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Editor's Note: Climbing Goes Carbon Neutral (Plus Winter 2020 Issue Preview)

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Jenny Fischer and Jirí Novák on Malý Pravický Kužel, Bohemian Switzerland, Czech Republic.Levi Harrell

We climbers have always prided ourselves on being green, and we’re often a favorite user group among land managers for our care of the vertical environment. We pick up trash at the cliffs during clean-up days, build erosion-proof approach trails and platforms, and maintain fixed hardware. Meanwhile, off the rock, I’ve met scores of climbers who are working to fight climate change on both micro and macro levels, from vegans, to climbers with hybrid cars, to vanlifers who’ve converted their engines to run on recycled cooking oil, to pro climbers like Tommy Caldwell, Emily Harrington, and Conrad Anker who are using their platforms to cultivate change at the policy level—for example, via teaming up with the environmental nonprofit Protect Our Winters. Still, we have blind spots. We don’t always carpool—especially now, with the consideration of coronavirus. Our gear, some of which we must replace regularly, relies on fossil fuels (nylon for ropes, draws, slings, and harnesses) and mining (metal for carabiners, bolts, and traditional protection). And we travel—a lot—whether it’s crisscrossing America by car or taking international flights to dream destinations.

We also voraciously consume climbing media, including this magazine. Think about all that goes in to bringing Climbing to your doorstep: travel by writers and photographers to create the content, time in a climate-controlled office by me editing and refining that content, the electricity to run the computers (desktops, laptops, and servers) that house the content, the paper and ink used to create the physical magazine, and then the fossil fuels burned during distribution to bring Climbing to your mailbox.

That’s why I’m excited to announce that—thanks to our partnership with Cooler (see—the print magazine is now officially carbon-neutral! Cooler is an application program interface (API) recently co-launched by former Backpacker Editor Jon Dorn and the social entrepreneur Michel Gelobter that lets businesses, including Climbing and our sister publications in Pocket Outdoor Media’s Active Living Group, calculate and then neutralize the carbon footprint of a given product or service—in our case, the print title. Cooler does this by purchasing then permanently retiring emission permits that industrial polluters would otherwise use to exceed their regulated limits, and then reinvests these permit fees in renewable-energy development. “Cooler’s approach directly lowers industrial CO2 pollution, stopping pollution at its source while simultaneously supporting economic, social, and environmental development,” the company’s website states.

Lynn Hill above a sea of green on Super Tuscan (5.13b), Flatirons, Colorado.Scott Crady

We ran the numbers for our 14,000 paid print subscriptions through Cooler’s carbon calculator. By using their services, we’ve been able to completely neutralize our annual cradle-to-the-grave print impact of 86,100 kilograms of greenhouse gasses (or 6.15 kilograms per reader). In the sustainability world, “cradle-to-the-grave” signifies the total emissions in a product’s life cycle; in Climbing’s case, it includes everything from the forest (trees cut and trucked), to the paper mill (trees pulped, pulp made into paper), to the printing plant (magazine printed and bound, insert cards, labels), to content creation (words written, photos taken, gear tested), to distribution (copies mailed to subscribers). To put it another way, the emissions permits bought for Climbing will eliminate the equivalent of an annual 1,189 trips to the crag across all readers, with a trip defined as 1.5 total hours of driving, and—assuming store-bought versus homemade food—two bag lunches and an après-climb dinner (two burgers, two salads, and four beers).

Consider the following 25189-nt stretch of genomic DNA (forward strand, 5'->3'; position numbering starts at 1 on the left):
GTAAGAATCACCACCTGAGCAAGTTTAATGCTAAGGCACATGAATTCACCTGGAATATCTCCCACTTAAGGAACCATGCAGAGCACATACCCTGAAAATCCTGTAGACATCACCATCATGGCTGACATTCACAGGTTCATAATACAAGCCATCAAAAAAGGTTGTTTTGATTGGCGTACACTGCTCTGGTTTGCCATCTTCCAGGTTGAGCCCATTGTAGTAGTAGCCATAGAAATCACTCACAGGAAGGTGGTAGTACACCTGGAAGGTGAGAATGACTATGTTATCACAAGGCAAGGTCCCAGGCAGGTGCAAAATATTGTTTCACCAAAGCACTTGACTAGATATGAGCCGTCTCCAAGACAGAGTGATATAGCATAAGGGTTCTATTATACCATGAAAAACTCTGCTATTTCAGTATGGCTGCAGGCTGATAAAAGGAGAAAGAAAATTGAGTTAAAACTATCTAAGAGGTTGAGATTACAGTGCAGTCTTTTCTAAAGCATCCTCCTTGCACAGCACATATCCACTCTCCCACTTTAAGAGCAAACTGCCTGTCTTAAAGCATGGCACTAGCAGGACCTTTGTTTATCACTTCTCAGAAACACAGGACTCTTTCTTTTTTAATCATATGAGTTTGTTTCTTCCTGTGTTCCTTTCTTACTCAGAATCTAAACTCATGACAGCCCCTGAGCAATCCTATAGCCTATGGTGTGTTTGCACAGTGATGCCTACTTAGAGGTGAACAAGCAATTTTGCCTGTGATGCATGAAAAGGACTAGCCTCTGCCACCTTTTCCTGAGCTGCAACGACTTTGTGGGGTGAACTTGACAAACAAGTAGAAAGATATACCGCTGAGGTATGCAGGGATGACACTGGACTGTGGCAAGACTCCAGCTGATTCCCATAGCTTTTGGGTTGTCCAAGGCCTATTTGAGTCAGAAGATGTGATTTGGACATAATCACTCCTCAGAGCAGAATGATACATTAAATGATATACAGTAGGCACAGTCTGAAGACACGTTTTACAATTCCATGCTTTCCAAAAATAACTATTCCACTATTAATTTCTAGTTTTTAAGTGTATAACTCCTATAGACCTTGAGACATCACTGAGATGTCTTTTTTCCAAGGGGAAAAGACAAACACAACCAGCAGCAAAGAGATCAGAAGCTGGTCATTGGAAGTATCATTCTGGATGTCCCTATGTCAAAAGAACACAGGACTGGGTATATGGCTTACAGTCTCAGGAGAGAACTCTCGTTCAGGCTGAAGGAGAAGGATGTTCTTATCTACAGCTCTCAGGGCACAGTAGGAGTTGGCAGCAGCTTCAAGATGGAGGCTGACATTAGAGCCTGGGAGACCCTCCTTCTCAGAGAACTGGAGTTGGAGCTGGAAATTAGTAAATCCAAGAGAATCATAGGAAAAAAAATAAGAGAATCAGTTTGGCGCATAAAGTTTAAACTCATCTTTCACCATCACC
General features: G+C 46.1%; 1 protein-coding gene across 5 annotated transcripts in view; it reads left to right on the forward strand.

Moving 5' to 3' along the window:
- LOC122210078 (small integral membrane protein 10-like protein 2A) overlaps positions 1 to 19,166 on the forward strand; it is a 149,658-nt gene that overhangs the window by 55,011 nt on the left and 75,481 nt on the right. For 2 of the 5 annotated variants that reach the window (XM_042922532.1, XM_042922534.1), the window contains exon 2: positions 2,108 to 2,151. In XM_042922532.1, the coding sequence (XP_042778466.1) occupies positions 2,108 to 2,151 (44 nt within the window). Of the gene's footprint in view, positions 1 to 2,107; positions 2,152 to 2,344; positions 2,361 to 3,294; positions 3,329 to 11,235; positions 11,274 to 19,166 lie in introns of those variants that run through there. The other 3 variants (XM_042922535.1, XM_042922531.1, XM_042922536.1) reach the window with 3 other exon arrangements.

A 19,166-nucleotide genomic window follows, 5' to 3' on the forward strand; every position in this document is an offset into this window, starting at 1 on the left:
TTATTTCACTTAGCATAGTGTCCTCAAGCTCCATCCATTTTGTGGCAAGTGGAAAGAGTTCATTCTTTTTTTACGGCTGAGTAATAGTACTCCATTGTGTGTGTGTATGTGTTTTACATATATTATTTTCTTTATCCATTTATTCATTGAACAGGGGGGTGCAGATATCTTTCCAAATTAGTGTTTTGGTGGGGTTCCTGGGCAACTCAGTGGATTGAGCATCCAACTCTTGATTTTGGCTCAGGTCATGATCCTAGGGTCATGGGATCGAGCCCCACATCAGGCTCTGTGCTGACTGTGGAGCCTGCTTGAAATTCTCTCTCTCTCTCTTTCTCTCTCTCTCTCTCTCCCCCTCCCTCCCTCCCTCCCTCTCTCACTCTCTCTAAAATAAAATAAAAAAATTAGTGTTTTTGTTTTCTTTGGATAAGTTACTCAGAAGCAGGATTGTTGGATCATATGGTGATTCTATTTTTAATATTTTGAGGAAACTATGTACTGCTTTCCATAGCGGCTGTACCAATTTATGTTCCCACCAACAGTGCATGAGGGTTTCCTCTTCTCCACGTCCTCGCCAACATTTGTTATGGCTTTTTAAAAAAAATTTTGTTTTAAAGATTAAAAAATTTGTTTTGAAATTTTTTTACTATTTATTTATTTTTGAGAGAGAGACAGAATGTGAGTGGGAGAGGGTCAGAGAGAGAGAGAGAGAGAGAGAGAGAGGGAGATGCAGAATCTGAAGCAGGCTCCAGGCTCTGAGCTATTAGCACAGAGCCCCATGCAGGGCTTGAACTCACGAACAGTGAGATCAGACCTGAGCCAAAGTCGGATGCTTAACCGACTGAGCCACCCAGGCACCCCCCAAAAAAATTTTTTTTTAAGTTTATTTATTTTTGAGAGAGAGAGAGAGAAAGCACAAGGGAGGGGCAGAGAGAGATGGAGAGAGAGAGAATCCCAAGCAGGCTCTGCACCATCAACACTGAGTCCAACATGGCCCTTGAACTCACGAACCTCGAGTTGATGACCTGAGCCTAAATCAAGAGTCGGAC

With two kids at home and the reasonable fear of any informed person that climate change is real, and that the attendant environmental and sociopolitical havoc will only worsen unless we take action, I’m both reassured and proud that Climbing is at the forefront of carbon neutrality in its space. While the reality is that we all must wean ourselves off fossil fuels for the health of Earth, measures like those taken by Cooler are a great first step. So enjoy this issue, knowing that your support of the title helps sustain not only the sport we love but also the planet we call home. 

—Matt Samet, Editor

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Molly Mitchell digs deep to send the 5.14a R China Doll, Dream Canyon, Colorado.Scott Crady

In this issue…


Not Good Enough

Self-worth, anxiety, and the pursuit of 5.14 trad. Story by Molly Mitchell.

Soft Stone, Rigid Ethics

The historic—and harrowing—climbs of Europe’s Elbe River Valley. Story and photos by Levi Harrell.

Realistic Self-Rescue

Three must-have multi-pitch skills using things you actually carry. Story by Christian Black.



  • Caption Contest
  • Quick Clips
  • Re-gram

Talk of the Crag

  • Inside the American Climber Science Program
  • Turkish Men Are Required to Serve in the Military—but Many Climbers Don’t Want To


  • 6 climbing gear reviews


  • Why We Wobble: Understand, manage, and channel your anger to climb your hardest

The Place

  • How Mineral Del Chico Became México’s First World-Class Bouldering Destination

Grasping at Draws

  • 32 Random New Rules to Unite the Community


  • Moby Grape, Cannon Cliff, New Hampshire


  • Photo Gallery: 2 recent climbing photo highlights


  • Boone Speed: The Utah visionary opens up about his four decades on the rock, a return to his nemesis climb, the craft of photography, and the search for the next great thing.

Rock Art

  • Jordan Wesolek: Skylines and Summits